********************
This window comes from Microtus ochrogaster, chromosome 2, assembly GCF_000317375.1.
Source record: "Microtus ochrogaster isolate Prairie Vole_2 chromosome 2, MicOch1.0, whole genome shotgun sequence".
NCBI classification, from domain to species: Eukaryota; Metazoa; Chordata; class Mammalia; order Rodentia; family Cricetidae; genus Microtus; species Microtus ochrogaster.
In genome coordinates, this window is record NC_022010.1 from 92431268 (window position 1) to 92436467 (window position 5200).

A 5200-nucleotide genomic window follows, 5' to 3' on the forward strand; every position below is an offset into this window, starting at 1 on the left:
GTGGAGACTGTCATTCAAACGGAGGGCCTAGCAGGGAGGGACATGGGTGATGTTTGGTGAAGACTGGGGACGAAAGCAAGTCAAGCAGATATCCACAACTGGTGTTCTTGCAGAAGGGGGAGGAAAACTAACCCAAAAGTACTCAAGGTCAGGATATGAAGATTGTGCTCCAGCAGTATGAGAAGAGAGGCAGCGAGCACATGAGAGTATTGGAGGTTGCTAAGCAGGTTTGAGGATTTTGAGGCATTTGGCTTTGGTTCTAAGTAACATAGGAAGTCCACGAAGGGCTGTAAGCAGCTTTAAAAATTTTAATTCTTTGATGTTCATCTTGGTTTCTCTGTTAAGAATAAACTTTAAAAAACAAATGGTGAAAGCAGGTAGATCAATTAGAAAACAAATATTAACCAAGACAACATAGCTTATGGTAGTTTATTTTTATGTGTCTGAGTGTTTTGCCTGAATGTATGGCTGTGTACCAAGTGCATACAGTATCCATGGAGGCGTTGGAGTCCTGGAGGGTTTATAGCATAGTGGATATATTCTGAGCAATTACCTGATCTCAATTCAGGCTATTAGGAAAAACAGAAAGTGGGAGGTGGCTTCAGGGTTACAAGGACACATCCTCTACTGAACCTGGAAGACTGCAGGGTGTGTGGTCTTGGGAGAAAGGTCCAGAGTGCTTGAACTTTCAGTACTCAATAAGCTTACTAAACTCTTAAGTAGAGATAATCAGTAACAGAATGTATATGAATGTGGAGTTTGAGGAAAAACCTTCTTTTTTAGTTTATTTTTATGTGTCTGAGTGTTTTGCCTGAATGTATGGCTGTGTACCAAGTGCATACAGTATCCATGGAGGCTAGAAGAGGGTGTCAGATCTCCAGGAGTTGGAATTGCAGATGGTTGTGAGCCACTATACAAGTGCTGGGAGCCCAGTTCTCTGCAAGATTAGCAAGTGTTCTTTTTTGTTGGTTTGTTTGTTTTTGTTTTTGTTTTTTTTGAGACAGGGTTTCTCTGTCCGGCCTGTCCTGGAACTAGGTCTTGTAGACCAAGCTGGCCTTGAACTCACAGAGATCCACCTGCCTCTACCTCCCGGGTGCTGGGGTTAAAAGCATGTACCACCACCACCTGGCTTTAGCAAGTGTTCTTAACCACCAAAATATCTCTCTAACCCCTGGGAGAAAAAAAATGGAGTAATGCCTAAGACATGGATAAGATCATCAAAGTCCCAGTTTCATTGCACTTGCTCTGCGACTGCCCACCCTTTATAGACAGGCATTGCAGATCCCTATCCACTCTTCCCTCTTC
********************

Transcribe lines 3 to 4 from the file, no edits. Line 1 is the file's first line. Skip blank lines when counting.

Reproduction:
NCBI classification, from domain to species: Eukaryota; Metazoa; Chordata; class Mammalia; order Rodentia; family Cricetidae; genus Microtus; species Microtus ochrogaster.
In genome coordinates, this window is record NC_022010.1 from 92431268 (window position 1) to 92436467 (window position 5200).